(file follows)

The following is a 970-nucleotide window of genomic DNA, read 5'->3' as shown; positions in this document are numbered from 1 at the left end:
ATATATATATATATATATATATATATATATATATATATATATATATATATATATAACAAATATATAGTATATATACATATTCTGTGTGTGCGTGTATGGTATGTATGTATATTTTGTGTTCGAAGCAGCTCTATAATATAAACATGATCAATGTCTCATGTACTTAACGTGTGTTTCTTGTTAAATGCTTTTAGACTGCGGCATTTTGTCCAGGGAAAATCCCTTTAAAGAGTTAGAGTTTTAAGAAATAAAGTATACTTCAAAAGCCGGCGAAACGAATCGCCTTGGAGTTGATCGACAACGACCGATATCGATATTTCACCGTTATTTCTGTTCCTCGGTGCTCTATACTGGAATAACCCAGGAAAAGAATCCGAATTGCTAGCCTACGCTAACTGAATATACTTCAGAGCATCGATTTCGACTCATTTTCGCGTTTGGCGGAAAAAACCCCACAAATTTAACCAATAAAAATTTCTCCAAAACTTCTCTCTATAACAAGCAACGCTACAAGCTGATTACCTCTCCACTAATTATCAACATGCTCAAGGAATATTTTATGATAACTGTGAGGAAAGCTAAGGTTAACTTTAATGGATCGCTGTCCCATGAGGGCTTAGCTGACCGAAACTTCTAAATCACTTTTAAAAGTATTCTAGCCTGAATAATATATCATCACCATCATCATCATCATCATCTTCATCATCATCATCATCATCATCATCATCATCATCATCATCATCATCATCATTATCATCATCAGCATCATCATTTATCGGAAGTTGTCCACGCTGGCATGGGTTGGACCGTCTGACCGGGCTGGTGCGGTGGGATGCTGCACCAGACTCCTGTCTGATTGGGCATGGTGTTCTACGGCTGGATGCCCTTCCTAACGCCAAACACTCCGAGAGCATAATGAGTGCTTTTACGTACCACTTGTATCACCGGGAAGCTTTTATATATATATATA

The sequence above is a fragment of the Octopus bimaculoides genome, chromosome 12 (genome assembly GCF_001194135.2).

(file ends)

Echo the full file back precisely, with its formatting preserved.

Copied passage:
The following is a 970-nucleotide window of genomic DNA, read 5'->3' as shown; positions in this document are numbered from 1 at the left end:
ATATATATATATATATATATATATATATATATATATATATATATATATATATATAACAAATATATAGTATATATACATATTCTGTGTGTGCGTGTATGGTATGTATGTATATTTTGTGTTCGAAGCAGCTCTATAATATAAACATGATCAATGTCTCATGTACTTAACGTGTGTTTCTTGTTAAATGCTTTTAGACTGCGGCATTTTGTCCAGGGAAAATCCCTTTAAAGAGTTAGAGTTTTAAGAAATAAAGTATACTTCAAAAGCCGGCGAAACGAATCGCCTTGGAGTTGATCGACAACGACCGATATCGATATTTCACCGTTATTTCTGTTCCTCGGTGCTCTATACTGGAATAACCCAGGAAAAGAATCCGAATTGCTAGCCTACGCTAACTGAATATACTTCAGAGCATCGATTTCGACTCATTTTCGCGTTTGGCGGAAAAAACCCCACAAATTTAACCAATAAAAATTTCTCCAAAACTTCTCTCTATAACAAGCAACGCTACAAGCTGATTACCTCTCCACTAATTATCAACATGCTCAAGGAATATTTTATGATAACTGTGAGGAAAGCTAAGGTTAACTTTAATGGATCGCTGTCCCATGAGGGCTTAGCTGACCGAAACTTCTAAATCACTTTTAAAAGTATTCTAGCCTGAATAATATATCATCACCATCATCATCATCATCATCTTCATCATCATCATCATCATCATCATCATCATCATCATCATCATCATCATCATTATCATCATCAGCATCATCATTTATCGGAAGTTGTCCACGCTGGCATGGGTTGGACCGTCTGACCGGGCTGGTGCGGTGGGATGCTGCACCAGACTCCTGTCTGATTGGGCATGGTGTTCTACGGCTGGATGCCCTTCCTAACGCCAAACACTCCGAGAGCATAATGAGTGCTTTTACGTACCACTTGTATCACCGGGAAGCTTTTATATATATATATA

The sequence above is a fragment of the Octopus bimaculoides genome, chromosome 12 (genome assembly GCF_001194135.2).